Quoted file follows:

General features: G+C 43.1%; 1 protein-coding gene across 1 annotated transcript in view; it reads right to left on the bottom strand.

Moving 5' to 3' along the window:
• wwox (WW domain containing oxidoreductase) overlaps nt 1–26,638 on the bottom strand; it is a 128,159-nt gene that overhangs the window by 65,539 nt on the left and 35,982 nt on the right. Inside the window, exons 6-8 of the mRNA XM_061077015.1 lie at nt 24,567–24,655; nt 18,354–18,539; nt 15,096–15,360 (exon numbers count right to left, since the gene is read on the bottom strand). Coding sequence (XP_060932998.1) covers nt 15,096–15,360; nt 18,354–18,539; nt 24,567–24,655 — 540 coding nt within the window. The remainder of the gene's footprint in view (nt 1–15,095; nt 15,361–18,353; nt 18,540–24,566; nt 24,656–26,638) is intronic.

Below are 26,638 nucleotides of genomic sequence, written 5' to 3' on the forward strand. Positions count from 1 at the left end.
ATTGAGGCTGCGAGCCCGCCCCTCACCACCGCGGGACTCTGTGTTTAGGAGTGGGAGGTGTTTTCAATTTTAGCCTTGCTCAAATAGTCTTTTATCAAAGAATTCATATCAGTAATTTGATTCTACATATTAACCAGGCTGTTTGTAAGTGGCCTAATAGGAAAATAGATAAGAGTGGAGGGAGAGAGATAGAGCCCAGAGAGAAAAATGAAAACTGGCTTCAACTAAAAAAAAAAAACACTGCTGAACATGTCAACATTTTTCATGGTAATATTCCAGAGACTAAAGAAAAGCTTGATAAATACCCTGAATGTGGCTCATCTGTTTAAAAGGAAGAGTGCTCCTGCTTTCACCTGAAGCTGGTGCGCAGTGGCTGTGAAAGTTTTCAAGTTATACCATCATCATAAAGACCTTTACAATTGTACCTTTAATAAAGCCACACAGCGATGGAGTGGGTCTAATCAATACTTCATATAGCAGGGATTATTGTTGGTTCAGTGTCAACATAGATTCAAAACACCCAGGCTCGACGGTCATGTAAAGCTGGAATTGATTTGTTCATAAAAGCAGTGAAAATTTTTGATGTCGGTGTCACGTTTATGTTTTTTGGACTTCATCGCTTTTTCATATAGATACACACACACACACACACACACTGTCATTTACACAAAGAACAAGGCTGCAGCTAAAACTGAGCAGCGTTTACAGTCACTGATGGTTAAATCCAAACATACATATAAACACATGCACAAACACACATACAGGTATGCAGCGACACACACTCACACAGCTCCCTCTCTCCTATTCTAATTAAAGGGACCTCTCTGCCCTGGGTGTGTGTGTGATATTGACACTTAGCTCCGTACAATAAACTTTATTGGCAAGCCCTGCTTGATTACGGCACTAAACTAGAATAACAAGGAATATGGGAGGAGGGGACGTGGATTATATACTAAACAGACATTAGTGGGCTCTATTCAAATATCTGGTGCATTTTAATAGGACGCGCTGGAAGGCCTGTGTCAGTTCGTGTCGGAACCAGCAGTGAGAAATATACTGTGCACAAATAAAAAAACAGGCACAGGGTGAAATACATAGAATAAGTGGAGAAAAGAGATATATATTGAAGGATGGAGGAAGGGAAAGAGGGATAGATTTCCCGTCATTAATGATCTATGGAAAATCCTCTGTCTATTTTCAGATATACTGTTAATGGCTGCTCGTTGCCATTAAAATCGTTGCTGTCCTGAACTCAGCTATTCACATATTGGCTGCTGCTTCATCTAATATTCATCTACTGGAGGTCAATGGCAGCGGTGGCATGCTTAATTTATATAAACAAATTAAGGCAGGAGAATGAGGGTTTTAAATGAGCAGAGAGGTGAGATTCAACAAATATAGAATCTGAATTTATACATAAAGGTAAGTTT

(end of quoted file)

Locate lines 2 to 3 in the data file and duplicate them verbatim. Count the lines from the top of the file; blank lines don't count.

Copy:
Moving 5' to 3' along the window:
• wwox (WW domain containing oxidoreductase) overlaps nt 1–26,638 on the bottom strand; it is a 128,159-nt gene that overhangs the window by 65,539 nt on the left and 35,982 nt on the right. Inside the window, exons 6-8 of the mRNA XM_061077015.1 lie at nt 24,567–24,655; nt 18,354–18,539; nt 15,096–15,360 (exon numbers count right to left, since the gene is read on the bottom strand). Coding sequence (XP_060932998.1) covers nt 15,096–15,360; nt 18,354–18,539; nt 24,567–24,655 — 540 coding nt within the window. The remainder of the gene's footprint in view (nt 1–15,095; nt 15,361–18,353; nt 18,540–24,566; nt 24,656–26,638) is intronic.